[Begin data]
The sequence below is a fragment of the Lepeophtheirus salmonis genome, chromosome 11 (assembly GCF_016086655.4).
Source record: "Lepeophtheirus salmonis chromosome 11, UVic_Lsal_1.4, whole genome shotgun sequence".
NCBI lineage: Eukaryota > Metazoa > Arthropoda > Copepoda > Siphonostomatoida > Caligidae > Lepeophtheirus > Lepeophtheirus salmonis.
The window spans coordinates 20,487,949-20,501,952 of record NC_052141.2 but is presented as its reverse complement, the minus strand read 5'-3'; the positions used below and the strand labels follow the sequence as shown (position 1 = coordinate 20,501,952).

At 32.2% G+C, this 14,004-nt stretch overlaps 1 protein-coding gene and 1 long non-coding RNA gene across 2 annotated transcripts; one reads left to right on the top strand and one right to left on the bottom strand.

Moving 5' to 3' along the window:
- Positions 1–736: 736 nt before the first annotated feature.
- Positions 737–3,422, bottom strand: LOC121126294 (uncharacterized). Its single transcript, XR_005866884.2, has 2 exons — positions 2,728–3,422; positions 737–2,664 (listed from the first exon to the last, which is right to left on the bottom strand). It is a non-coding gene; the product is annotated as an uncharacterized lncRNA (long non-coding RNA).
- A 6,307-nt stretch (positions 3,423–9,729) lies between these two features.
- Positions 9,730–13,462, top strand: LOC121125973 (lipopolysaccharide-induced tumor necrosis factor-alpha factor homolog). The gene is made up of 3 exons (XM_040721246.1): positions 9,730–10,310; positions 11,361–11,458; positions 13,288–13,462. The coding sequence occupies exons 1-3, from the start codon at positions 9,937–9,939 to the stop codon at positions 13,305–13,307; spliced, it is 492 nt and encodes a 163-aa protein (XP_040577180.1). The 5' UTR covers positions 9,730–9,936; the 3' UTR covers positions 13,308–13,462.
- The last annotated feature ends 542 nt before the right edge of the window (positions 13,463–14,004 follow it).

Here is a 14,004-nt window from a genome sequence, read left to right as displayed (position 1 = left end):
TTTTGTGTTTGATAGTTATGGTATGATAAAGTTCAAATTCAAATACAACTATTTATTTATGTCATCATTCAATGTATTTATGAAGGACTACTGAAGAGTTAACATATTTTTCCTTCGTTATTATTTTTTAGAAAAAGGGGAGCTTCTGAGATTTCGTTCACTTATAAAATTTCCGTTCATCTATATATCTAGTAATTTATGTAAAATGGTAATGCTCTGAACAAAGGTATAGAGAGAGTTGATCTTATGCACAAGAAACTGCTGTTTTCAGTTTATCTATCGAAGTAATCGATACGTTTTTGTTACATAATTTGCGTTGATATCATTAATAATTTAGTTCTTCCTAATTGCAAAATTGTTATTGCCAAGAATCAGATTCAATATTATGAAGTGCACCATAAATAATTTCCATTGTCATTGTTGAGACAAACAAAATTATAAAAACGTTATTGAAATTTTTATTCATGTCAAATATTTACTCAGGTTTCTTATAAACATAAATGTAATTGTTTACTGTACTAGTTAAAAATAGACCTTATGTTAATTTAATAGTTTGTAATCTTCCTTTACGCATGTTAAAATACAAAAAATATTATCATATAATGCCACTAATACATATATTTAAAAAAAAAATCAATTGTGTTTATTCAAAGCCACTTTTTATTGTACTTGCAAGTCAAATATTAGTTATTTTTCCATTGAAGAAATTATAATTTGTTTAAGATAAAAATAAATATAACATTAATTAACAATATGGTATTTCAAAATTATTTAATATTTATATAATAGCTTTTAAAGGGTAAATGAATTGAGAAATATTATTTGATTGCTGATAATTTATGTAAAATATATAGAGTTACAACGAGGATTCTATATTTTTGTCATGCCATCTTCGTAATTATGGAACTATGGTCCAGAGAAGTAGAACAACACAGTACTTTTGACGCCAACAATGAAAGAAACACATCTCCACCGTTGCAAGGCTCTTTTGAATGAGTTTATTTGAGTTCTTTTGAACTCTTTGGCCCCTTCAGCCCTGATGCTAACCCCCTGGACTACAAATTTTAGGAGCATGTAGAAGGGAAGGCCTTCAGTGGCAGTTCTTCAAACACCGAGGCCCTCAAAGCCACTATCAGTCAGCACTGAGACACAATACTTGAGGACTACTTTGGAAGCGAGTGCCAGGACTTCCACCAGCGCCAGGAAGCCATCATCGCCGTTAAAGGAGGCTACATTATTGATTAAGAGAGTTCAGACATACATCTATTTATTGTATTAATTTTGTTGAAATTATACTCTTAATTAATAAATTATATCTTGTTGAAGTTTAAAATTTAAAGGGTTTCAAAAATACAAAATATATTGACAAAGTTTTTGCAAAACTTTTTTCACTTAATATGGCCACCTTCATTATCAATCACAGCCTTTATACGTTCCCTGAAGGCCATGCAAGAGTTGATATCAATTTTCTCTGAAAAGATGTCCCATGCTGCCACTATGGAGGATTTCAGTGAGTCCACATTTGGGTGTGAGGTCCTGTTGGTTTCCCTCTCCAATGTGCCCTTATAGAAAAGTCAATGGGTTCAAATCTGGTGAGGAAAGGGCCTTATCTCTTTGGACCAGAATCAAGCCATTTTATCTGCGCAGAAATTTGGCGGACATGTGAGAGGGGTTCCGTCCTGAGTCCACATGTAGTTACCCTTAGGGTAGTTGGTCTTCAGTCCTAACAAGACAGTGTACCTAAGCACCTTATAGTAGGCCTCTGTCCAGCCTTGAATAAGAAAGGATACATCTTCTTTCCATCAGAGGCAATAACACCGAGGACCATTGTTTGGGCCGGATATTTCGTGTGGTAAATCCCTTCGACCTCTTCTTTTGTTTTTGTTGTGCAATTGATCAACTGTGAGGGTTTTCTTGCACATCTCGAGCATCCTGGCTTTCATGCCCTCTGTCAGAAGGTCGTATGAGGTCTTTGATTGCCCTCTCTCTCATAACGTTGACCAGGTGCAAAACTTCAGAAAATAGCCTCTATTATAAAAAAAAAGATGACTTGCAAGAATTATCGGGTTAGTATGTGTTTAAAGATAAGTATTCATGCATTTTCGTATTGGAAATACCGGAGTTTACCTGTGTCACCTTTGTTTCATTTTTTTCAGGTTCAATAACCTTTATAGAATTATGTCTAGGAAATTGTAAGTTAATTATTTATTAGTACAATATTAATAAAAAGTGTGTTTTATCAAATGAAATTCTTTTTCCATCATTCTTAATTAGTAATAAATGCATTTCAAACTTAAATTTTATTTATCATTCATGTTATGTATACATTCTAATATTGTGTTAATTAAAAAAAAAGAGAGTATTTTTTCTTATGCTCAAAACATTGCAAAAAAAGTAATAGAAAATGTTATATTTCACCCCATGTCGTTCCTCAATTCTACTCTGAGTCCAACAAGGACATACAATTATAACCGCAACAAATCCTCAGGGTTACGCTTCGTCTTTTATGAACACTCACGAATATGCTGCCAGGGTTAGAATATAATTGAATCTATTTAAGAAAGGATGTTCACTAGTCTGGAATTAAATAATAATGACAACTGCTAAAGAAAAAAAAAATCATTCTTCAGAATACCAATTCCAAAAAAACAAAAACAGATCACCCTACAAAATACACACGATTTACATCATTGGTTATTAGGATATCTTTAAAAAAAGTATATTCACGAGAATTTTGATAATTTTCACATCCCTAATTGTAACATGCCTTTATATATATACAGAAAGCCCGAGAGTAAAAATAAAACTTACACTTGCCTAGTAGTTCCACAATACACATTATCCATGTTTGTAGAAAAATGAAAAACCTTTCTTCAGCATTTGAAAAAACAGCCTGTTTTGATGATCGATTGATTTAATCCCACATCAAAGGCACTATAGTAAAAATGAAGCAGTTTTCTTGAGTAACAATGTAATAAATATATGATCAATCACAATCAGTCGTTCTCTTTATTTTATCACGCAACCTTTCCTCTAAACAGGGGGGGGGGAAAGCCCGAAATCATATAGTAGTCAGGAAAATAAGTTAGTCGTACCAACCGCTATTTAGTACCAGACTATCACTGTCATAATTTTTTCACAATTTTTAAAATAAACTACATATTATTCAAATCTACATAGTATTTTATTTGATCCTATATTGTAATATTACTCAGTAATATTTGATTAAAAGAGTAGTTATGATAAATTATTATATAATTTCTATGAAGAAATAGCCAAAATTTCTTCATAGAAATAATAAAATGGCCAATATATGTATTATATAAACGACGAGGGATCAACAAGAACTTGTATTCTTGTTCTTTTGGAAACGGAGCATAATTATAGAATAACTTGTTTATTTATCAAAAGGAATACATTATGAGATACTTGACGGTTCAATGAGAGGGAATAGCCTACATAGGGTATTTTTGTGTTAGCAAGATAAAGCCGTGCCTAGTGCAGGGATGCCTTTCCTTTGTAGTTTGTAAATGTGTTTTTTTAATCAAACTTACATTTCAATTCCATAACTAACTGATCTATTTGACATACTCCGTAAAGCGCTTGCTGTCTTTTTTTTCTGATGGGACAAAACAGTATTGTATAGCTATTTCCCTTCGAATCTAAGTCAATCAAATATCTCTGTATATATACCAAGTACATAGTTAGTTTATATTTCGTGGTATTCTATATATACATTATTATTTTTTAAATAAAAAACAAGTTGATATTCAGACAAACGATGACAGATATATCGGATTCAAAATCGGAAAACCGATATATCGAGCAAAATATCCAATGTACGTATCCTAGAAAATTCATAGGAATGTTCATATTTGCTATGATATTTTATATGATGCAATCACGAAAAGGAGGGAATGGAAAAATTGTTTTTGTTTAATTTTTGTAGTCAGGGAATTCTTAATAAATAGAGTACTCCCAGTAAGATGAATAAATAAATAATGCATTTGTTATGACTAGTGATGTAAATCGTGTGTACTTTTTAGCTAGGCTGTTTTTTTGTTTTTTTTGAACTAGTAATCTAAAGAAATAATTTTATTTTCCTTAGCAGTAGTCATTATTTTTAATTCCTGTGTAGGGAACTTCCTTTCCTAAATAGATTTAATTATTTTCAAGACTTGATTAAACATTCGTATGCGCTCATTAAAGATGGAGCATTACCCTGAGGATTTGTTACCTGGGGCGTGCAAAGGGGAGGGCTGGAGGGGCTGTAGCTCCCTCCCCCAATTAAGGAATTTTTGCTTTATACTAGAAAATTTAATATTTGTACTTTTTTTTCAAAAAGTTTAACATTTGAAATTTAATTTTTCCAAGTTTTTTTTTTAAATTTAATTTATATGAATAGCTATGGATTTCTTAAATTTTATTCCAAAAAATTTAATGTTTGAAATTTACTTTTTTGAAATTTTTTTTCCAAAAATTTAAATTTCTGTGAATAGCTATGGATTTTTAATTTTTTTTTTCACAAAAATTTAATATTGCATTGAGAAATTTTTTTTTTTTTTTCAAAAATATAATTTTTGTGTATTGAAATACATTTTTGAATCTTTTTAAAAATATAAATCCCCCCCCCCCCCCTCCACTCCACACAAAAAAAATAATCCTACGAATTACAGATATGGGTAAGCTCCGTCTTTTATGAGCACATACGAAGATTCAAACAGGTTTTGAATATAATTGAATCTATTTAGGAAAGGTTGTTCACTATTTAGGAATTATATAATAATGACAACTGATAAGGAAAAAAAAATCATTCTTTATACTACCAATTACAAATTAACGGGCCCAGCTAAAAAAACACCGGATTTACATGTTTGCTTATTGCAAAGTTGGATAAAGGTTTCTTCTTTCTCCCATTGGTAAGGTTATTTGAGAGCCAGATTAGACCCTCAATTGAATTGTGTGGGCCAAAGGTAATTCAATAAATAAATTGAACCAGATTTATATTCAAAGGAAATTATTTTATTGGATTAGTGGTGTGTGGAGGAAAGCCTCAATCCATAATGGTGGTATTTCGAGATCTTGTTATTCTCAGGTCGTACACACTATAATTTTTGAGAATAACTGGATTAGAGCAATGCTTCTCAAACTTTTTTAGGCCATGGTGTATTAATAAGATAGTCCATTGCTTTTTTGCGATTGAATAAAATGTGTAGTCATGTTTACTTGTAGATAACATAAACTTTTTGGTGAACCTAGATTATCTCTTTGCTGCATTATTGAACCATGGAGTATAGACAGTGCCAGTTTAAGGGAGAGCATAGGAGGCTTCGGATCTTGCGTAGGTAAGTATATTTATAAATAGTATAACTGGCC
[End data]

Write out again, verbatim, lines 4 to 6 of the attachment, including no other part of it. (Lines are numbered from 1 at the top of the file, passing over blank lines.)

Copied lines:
The window spans coordinates 20,487,949-20,501,952 of record NC_052141.2 but is presented as its reverse complement, the minus strand read 5'-3'; the positions used below and the strand labels follow the sequence as shown (position 1 = coordinate 20,501,952).

At 32.2% G+C, this 14,004-nt stretch overlaps 1 protein-coding gene and 1 long non-coding RNA gene across 2 annotated transcripts; one reads left to right on the top strand and one right to left on the bottom strand.

Moving 5' to 3' along the window: